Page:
- Sore Throat. The constant vibrations in the throat over a long period of time can cause irritation and tenderness over time, which can be very painful.
- Dry Mouth. Snoring usually results in sleeping with the mouth open, which over the course of a night can make the mouth dry out. This can be uncomfortable and cause other issues such as mouth ulcers.
- Sleep Apnea. Sometimes snoring can be a symptom of a more serious sleep disorder. Sleep apnea is a condition categorised by long gaps between breaths during sleep, and can be quite dangerous. If snoring is particularly persistent and troubling, it is worth getting checked out to be sure.
There are two broad types of snoring – the mild to moderate, inconvenient kind; and a more serious health condition.
If you feel your snoring is negatively impacting your health, it’s important to talk to a health professional. The points below should not be used in place of advice from a qualified medical professional.
- Lifestyle Changes. Many small lifestyle changes can make a difference to snoring, such as losing even a small amount of weight, cutting back on alcohol consumption, quitting smoking, fine tuning any medications and trying new sleeping positions.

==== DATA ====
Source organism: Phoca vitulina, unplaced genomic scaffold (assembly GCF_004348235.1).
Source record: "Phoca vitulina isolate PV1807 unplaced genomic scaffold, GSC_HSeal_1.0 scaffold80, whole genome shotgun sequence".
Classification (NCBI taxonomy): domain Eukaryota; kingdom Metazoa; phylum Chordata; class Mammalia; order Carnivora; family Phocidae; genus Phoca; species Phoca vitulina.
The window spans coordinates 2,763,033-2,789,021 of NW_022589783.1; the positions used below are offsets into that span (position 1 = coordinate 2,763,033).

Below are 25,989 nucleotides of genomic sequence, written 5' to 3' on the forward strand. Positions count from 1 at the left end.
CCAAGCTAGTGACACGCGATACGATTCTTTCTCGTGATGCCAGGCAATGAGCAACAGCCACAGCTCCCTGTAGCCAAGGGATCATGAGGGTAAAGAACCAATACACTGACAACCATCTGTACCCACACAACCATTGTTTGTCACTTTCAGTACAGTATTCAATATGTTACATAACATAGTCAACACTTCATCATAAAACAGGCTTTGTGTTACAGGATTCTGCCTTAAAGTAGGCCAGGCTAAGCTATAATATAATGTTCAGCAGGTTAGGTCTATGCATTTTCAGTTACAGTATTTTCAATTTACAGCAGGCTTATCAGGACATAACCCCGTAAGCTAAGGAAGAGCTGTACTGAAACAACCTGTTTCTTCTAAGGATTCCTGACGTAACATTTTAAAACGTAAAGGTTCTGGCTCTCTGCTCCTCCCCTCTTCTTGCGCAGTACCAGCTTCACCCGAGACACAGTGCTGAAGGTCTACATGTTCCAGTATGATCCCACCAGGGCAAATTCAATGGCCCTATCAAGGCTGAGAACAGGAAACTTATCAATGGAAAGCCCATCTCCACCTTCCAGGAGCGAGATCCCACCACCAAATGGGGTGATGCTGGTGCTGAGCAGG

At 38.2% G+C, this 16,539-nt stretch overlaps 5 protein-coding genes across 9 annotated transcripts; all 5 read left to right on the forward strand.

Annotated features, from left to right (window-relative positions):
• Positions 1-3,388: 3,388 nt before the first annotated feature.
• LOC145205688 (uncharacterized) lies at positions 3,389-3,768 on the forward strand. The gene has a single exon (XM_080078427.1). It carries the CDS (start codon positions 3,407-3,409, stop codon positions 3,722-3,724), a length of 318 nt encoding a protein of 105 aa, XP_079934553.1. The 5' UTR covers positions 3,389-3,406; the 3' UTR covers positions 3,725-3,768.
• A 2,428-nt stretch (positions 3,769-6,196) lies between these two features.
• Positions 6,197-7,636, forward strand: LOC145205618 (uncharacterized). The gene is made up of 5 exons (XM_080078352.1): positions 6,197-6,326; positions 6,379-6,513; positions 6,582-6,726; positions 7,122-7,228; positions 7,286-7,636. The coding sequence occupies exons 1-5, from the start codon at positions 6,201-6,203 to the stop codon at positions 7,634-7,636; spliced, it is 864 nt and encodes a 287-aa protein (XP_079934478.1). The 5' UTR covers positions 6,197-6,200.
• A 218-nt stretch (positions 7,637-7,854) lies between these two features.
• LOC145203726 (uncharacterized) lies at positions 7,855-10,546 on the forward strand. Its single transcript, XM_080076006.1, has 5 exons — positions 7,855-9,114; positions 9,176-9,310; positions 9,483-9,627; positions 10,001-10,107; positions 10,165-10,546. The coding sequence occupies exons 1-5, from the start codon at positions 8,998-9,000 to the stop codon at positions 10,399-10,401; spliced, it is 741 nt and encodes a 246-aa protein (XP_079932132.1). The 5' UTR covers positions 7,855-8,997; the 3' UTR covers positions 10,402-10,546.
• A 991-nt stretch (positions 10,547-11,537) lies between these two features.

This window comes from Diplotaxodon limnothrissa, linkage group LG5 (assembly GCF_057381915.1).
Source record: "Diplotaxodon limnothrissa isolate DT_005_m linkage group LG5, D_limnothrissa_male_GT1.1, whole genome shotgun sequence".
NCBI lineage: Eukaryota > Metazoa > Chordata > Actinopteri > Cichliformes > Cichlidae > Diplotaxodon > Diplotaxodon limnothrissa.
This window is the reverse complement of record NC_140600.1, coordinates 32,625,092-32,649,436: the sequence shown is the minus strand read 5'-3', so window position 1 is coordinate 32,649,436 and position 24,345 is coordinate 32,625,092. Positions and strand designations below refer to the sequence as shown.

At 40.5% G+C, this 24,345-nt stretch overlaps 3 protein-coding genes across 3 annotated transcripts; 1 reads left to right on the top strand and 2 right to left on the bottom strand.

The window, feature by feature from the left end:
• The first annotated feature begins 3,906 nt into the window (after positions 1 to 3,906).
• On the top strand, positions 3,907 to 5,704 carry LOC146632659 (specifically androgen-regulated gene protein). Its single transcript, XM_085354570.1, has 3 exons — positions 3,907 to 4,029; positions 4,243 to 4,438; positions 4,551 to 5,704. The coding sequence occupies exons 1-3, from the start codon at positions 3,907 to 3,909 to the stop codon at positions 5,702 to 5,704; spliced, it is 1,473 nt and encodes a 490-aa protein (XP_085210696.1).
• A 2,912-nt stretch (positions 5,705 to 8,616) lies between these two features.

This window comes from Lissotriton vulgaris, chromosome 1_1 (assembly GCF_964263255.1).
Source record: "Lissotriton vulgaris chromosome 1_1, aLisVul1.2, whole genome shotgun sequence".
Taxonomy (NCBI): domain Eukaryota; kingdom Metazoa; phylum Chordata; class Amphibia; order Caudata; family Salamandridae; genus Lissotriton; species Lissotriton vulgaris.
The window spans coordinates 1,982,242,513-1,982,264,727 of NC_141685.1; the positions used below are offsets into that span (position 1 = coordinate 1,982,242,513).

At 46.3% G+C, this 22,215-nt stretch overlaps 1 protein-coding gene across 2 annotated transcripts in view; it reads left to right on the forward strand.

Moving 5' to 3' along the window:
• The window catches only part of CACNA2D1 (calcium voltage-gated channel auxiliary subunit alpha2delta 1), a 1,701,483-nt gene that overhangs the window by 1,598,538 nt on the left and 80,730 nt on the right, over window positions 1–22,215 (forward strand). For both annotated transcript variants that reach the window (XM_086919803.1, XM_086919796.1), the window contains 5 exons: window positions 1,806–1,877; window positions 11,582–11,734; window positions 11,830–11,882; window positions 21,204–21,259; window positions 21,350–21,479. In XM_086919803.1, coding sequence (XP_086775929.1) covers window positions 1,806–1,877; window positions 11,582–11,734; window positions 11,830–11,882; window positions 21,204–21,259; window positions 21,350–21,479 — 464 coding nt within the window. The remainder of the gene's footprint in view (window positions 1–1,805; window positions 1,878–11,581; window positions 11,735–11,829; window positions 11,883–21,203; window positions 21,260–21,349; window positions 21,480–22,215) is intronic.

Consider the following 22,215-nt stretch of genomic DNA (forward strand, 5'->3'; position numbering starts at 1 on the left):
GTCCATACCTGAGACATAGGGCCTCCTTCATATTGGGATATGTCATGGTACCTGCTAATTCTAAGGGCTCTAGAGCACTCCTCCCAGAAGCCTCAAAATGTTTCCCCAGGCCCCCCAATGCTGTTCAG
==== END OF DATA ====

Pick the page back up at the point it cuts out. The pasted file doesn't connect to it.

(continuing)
- Sleeping Accessories. Some snorers try out sleeping clothes with a pocket in the back, into which they can insert a ball. The ball makes lying on the back very uncomfortable and trains the snorer into favoring a different, less snore-inducing sleeping position. There are also special pillows to discourage back sleeping.
- Dental Devices. There can be special in-mouth molds in order to stop the tongue falling into the throat, or hold the soft palette forwards. These devices can be extremely successful, but they’re also expensive and must be worn every night to work properly.
- Nasal Devices. Special nasal strips for snoring can be easily purchased at a lower cost. They hold the anterior nasal valve open, which is the front part of the nose. If the snoring is caused by nasal blockages, these can be successful, however usually snoring also happens in the throat for which these have no effect.
- Nasal CPAP. Continuous Positive Airway Pressure is a non-surgical treatment which provides a steady flow of air to the lungs through the nasal passages. It’s a common treatment for sleep apnea, so can help the snoring caused by it. However, it involves sleeping connected to a machine, which can be inconvenient or impractical.
- Over The Counter Medications. Some people find success in products like nasal saline sprays or decongestants. These are typically more effective for milder cases.
- Surgery. If snoring is particular disruptive and persistent, one may wish to discuss the option of surgery with a doctor. There are a wide variety of both nasal and oral surgical options to consider.
Snoring and Pillows
There are two main ways to use pillows to ease snoring. One is by making the head significantly higher than the body, which helps ease strain on the neck and throat muscles. The other is a pillow which encourages a side sleeping position, as back sleeping is a major cause of snoring.